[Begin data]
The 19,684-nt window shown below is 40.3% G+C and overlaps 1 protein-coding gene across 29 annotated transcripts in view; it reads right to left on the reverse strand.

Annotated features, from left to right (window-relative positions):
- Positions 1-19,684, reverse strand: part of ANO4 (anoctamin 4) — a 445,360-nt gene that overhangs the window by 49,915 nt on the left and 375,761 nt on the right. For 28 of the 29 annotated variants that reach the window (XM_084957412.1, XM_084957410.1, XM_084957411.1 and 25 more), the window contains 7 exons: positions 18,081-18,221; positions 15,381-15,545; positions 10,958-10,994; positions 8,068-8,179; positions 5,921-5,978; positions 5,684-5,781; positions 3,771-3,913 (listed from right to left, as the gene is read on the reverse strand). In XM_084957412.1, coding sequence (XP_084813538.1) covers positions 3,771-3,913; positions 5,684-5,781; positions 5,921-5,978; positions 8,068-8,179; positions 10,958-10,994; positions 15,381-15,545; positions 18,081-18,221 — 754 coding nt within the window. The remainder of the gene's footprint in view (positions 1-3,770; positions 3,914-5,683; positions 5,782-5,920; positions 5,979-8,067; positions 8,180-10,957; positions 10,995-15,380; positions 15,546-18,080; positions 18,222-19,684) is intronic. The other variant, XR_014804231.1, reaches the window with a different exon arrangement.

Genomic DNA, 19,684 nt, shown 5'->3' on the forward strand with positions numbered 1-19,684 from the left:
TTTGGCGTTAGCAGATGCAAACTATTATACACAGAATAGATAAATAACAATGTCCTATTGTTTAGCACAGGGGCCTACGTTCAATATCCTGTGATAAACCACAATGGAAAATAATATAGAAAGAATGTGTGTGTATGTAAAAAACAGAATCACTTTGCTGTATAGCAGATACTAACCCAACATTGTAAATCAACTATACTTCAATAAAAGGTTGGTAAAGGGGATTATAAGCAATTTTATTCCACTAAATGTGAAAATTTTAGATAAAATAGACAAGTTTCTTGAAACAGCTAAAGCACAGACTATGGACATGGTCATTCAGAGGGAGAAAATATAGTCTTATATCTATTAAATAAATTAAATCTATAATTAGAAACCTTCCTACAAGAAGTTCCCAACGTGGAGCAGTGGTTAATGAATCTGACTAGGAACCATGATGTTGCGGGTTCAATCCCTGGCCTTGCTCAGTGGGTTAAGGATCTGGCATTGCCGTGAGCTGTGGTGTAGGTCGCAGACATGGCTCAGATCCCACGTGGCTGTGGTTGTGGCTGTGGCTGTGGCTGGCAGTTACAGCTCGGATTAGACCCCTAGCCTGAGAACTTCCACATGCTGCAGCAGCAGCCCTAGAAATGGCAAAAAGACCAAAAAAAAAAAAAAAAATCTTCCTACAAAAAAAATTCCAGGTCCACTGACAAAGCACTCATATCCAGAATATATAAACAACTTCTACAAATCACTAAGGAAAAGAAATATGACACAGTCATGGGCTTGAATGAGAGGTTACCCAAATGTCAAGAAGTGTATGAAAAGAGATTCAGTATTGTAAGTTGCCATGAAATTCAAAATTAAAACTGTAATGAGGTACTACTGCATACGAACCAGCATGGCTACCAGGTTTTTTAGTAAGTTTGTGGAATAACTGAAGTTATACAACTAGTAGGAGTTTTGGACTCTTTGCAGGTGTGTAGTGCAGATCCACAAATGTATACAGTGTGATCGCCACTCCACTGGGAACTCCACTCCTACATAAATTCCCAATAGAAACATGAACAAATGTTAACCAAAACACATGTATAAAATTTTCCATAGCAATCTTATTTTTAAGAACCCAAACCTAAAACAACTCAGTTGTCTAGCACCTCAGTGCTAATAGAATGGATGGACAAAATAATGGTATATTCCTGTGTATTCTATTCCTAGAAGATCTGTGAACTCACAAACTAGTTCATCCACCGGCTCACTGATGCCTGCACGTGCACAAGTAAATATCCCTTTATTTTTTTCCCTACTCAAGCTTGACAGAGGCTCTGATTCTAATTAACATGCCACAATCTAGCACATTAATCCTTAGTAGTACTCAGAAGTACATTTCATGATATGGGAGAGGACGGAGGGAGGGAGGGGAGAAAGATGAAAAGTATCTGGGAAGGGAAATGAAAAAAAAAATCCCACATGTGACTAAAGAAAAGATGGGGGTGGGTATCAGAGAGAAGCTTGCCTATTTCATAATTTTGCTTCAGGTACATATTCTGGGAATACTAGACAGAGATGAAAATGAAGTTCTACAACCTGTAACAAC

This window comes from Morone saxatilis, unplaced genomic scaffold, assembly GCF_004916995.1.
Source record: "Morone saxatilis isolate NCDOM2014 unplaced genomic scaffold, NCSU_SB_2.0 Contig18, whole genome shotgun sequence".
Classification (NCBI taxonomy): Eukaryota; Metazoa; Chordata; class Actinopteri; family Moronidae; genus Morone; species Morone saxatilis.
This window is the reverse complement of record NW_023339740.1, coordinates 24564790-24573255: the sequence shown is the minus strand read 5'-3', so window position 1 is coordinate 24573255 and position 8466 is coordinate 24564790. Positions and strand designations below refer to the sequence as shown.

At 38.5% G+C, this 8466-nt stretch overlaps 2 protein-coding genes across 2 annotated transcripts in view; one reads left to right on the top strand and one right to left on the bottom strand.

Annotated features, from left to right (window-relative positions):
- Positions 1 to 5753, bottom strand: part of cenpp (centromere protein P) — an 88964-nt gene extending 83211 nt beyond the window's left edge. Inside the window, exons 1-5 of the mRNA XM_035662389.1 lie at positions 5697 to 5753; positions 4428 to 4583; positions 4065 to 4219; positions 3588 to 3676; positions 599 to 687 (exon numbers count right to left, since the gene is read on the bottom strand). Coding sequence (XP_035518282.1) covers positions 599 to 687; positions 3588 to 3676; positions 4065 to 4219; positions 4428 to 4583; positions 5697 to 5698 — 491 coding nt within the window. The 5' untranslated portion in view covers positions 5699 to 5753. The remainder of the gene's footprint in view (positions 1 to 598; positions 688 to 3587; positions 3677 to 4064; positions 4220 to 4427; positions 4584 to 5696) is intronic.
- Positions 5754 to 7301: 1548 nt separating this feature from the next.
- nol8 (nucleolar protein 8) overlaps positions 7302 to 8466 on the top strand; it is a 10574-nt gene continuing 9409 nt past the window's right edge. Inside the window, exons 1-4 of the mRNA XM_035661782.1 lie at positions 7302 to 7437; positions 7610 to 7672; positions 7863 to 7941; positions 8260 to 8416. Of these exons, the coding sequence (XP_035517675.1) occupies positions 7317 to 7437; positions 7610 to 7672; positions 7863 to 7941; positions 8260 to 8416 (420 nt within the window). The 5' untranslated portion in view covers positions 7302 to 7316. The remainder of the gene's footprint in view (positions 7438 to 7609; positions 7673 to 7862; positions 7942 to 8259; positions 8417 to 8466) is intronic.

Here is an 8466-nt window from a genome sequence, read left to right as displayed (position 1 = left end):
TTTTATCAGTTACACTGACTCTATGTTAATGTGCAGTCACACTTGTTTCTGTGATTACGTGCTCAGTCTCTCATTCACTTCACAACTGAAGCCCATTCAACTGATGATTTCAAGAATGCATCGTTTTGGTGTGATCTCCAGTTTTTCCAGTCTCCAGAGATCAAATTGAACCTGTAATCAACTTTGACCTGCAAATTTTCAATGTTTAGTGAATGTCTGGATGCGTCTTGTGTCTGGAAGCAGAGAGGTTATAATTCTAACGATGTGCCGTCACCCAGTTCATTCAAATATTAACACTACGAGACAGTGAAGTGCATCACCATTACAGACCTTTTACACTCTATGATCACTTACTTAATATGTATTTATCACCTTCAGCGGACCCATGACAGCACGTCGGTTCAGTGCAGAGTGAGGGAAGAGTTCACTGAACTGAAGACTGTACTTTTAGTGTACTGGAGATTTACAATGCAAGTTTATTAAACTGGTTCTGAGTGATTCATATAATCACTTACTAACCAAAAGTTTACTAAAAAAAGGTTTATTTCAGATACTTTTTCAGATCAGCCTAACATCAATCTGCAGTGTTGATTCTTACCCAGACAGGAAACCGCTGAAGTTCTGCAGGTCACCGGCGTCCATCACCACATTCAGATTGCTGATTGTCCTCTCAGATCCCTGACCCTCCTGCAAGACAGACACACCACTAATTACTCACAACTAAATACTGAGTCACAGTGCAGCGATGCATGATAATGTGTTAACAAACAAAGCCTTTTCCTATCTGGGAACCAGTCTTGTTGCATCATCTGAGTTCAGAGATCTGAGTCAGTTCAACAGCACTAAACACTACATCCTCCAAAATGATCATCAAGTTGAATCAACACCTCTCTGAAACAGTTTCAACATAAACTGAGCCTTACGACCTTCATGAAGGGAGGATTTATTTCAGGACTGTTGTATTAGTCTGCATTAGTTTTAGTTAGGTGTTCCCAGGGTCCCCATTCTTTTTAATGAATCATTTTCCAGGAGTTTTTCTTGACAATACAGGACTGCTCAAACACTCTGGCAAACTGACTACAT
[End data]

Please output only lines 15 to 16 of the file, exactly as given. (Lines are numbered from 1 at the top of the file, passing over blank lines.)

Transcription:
Here is an 8466-nt window from a genome sequence, read left to right as displayed (position 1 = left end):
TTTTATCAGTTACACTGACTCTATGTTAATGTGCAGTCACACTTGTTTCTGTGATTACGTGCTCAGTCTCTCATTCACTTCACAACTGAAGCCCATTCAACTGATGATTTCAAGAATGCATCGTTTTGGTGTGATCTCCAGTTTTTCCAGTCTCCAGAGATCAAATTGAACCTGTAATCAACTTTGACCTGCAAATTTTCAATGTTTAGTGAATGTCTGGATGCGTCTTGTGTCTGGAAGCAGAGAGGTTATAATTCTAACGATGTGCCGTCACCCAGTTCATTCAAATATTAACACTACGAGACAGTGAAGTGCATCACCATTACAGACCTTTTACACTCTATGATCACTTACTTAATATGTATTTATCACCTTCAGCGGACCCATGACAGCACGTCGGTTCAGTGCAGAGTGAGGGAAGAGTTCACTGAACTGAAGACTGTACTTTTAGTGTACTGGAGATTTACAATGCAAGTTTATTAAACTGGTTCTGAGTGATTCATATAATCACTTACTAACCAAAAGTTTACTAAAAAAAGGTTTATTTCAGATACTTTTTCAGATCAGCCTAACATCAATCTGCAGTGTTGATTCTTACCCAGACAGGAAACCGCTGAAGTTCTGCAGGTCACCGGCGTCCATCACCACATTCAGATTGCTGATTGTCCTCTCAGATCCCTGACCCTCCTGCAAGACAGACACACCACTAATTACTCACAACTAAATACTGAGTCACAGTGCAGCGATGCATGATAATGTGTTAACAAACAAAGCCTTTTCCTATCTGGGAACCAGTCTTGTTGCATCATCTGAGTTCAGAGATCTGAGTCAGTTCAACAGCACTAAACACTACATCCTCCAAAATGATCATCAAGTTGAATCAACACCTCTCTGAAACAGTTTCAACATAAACTGAGCCTTACGACCTTCATGAAGGGAGGATTTATTTCAGGACTGTTGTATTAGTCTGCATTAGTTTTAGTTAGGTGTTCCCAGGGTCCCCATTCTTTTTAATGAATCATTTTCCAGGAGTTTTTCTTGACAATACAGGACTGCTCAAACACTCTGGCAAACTGACTACAT